A local personal hygiene product maker is donating a day of service in an effort that could boost Durham’s urban farming movement.
Nearly 400 locally based Burt’s Bees employees are scheduled to work today at three sites controlled by the local nonprofit NEEM. The group’s founder and director, Jeff Ensminger, called the donation of labor “one of the coolest things I’ve seen a company do.”
The activity will be taking place at NEEM’s headquarters, Rolls Garden, at 2001 Chapel Hill Road; on a 0.9-acre parcel at 1000 Hazel St.; and on an 8.3-acre parcel at 1500 Wabash St. Workers will build a greenhouse, paint a building, put in raised beds and do other work at the different sites.
All three sites will be used to grow food. The location Ensminger calls Organoponico Hazel, using a Cuban term for urban farm, will be developed to sell produce. NEEM’s head hopes proceeds from that endeavor will enable him to hire local residents to cultivate the plots.
The other new NEEM location, Organoponico Wabash, will be developed as an agricultural research station in conjunction with North Carolina Central University, which the property is near.
Beth Ritter is Burt’s Bees’ senior vice president of human resources.
“We like what it’s about, that it’s about bringing great...food to more folks in Durham,” she said. “And maybe into some neighborhoods that might not normally have access to this.”
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Burt’s Bees’ contributions will give NEEM a big lift, the nonprofit’s head said.
“When we step away from these projects, they will be on the surface, on the outside, pretty much completed projects,” Ensminger said. “Hazel Street will be an inner-city farm at that location... An otherwise abandoned building with high grass [there] is going to become a vibrant, operational, functional farm that’s going to be producing food for folks in the community.”
Both the Hazel Street and Wabash Avenue sites were unused property belonging to an Asheville dentist, William Chambers.
Ensminger noticed the Hazel Street parcel while working on a nearby garden. Thinking that the land would be ideal for cultivation, Ensminger tracked down the owner. Chambers offered him use of it and of the Wabash Avenue property as well.
The nonprofit head, who also a chef, said that there are several reasons to forge ahead with efforts like his.
“If you’ve got a piece of property that lies fallow, why?” Ensminger asked. “That’s right off the top. [This] creates jobs for people in the community. We’ve got a lot of people in the community that don’t have jobs.
“People in the process learn about sustainable concepts. So it’s also good for the environment,” he added.
Ensminger believes NEEM may be able to hire as many as three full-time employees and three part-time workers. At least at first, grant money will need to be combined with farm proceeds to cover those salaries, he said.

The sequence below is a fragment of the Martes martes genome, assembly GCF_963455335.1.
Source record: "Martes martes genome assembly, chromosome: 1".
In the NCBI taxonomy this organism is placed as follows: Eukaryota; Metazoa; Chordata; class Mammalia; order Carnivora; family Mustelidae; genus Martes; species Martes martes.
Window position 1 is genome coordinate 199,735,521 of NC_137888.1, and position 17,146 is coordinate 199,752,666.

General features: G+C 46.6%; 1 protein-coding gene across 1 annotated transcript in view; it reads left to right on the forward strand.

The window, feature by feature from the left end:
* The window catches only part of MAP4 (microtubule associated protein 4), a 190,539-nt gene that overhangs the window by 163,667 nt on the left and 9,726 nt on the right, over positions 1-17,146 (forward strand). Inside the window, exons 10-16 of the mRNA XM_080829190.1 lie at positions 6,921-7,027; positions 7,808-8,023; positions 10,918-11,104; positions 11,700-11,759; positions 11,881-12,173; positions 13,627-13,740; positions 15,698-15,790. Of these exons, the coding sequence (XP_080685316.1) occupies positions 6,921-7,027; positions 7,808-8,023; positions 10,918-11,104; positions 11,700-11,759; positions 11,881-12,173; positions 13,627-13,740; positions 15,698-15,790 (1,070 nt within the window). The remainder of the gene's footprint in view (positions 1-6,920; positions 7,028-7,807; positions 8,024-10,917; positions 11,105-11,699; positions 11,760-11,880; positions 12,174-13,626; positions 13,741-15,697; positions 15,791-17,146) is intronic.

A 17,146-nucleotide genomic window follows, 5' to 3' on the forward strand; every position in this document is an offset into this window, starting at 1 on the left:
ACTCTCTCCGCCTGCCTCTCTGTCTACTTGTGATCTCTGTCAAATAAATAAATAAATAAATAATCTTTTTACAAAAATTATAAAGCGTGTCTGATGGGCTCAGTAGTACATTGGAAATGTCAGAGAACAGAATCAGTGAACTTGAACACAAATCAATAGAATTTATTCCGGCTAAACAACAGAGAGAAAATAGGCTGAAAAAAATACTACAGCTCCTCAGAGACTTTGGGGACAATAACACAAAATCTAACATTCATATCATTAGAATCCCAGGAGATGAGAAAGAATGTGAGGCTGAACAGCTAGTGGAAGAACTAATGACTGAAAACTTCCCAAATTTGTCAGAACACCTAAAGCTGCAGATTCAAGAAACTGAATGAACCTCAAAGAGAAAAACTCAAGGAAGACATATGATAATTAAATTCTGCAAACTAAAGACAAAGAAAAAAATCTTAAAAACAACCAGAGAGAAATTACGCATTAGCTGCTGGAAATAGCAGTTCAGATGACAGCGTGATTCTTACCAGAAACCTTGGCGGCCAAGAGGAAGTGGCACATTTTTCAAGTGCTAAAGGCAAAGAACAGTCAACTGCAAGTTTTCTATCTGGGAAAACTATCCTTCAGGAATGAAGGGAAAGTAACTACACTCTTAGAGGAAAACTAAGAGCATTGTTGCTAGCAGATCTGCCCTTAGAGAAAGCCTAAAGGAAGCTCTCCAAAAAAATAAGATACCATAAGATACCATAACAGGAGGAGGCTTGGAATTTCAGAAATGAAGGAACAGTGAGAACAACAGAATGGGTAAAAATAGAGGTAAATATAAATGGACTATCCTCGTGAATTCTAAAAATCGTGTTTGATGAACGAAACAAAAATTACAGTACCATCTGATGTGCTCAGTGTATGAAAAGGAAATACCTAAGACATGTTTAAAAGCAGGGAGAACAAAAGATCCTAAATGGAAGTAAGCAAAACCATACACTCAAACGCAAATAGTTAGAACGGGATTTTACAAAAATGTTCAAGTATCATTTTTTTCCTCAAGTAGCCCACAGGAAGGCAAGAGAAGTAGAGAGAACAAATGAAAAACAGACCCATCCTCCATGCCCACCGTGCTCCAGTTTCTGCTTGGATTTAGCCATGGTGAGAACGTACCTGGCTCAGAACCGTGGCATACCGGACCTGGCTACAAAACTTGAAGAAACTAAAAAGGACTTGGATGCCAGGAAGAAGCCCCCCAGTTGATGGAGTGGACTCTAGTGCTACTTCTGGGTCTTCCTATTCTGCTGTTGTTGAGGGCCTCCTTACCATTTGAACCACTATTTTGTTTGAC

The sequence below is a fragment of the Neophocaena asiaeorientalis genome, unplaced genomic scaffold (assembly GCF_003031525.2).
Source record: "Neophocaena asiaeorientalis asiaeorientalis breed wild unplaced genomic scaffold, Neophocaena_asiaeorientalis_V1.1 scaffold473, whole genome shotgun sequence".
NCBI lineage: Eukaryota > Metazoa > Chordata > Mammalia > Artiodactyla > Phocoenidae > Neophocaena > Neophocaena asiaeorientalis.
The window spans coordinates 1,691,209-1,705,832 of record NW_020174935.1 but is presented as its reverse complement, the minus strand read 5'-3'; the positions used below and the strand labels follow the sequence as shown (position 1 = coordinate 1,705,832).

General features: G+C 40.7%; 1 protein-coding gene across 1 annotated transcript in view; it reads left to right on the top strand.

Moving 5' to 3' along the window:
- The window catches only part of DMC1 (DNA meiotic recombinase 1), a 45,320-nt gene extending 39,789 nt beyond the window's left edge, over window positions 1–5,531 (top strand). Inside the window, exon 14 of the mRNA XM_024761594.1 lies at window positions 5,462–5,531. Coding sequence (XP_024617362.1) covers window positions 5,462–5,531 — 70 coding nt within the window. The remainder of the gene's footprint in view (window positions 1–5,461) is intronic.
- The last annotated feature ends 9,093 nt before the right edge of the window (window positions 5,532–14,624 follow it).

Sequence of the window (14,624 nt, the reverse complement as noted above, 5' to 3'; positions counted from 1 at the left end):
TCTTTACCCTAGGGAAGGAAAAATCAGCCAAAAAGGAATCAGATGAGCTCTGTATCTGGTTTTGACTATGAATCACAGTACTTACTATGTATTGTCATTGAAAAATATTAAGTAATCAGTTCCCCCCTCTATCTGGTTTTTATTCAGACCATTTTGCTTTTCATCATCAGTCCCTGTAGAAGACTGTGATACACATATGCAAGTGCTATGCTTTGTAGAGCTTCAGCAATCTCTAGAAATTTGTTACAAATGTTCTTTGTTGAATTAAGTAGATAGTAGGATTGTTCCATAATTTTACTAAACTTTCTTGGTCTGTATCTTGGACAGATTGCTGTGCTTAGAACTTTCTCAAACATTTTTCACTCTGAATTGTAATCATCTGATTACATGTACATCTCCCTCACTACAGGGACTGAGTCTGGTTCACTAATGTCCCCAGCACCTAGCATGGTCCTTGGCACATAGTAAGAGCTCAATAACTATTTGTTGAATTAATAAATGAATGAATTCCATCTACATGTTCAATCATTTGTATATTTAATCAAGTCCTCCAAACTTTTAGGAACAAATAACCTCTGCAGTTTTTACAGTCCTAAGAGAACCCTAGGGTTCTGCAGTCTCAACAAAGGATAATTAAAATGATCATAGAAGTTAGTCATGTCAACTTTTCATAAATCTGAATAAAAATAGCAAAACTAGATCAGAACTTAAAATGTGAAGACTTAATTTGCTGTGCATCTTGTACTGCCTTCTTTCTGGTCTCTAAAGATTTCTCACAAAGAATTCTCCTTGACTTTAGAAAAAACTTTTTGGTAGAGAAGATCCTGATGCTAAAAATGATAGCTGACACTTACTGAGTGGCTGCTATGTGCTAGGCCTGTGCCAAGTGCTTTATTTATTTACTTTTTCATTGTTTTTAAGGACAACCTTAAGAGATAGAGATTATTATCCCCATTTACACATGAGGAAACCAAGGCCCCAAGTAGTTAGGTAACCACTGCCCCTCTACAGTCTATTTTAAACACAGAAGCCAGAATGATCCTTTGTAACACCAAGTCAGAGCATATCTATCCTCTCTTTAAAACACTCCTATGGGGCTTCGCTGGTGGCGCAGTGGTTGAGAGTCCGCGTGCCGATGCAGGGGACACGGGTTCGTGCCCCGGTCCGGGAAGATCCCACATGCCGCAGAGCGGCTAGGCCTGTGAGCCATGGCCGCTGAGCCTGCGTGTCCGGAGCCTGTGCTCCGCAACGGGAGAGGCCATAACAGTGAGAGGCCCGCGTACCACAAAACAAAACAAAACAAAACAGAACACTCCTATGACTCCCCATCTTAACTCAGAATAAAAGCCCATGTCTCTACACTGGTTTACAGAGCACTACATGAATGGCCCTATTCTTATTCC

He became interested in making Wabash into a research station because most agricultural studies involve rural environments. Once the greenhouse is finished, the site should feature several different combinations of soils and shade.
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Burt’s Bees will pay its employees for their work today on behalf of NEEM. It’s part of what the company calls its fourth annual Culture Day, which ties into the corporation’s commitment to give back to the communities in which it operates.
Burt’s Bees and NEEM have been discussing today’s event for months. The organizations first got to know each other in 2009, but, Ritter said, Burt’s Bees didn’t feel at the time that NEEM was developed enough to be the focus of a Culture Day.
When they got back in touch more recently, Burt’s Bees thought NEEM would be able to convert its workers’ contributions into lasting gains.
“These were projects that we could see had a long duration,” Ritter said. “There was resources and a commitment behind them to stay vital for more than one year. It wasn’t going to be like a garden we created that was going to look beautiful this summer and not look beautiful three months from now.”
“His approach to operate these gardens from a sustainable agriculture perspective, and building on some of the practices of the organoponicos in Cuba, and the vision of having a vibrant urban agriculture movement happen in Durham, was something that really resonated with us and...something that we should be part of as Burt’s Bees,” added Gabrielle Prohn, the manager of public relations for the company.
A representative of one of NEEM’s other partners, North Carolina Central, also expressed enthusiasm about working with the nonprofit.
“It’s going to provide a living laboratory which will complement teaching and research here at the university as well as expand economic development opportunities for our surrounding communities and beyond,” said Clarenda Stanley, a major gifts officer in NCCU’s institutional advancement office. “In addition to that, this project will provide a vast range of service opportunities for our students, particularly those in environmental science.”
NEEM’s focus on sustainable agriculture ties into a recent initiative to reduce the university’s carbon footprint and bolster its credentials as a sound environmental steward, Stanley noted.
In-kind donations of labor and expertise, rather than financial contributions, will comprise much of the university’s support of the research station, Stanley said.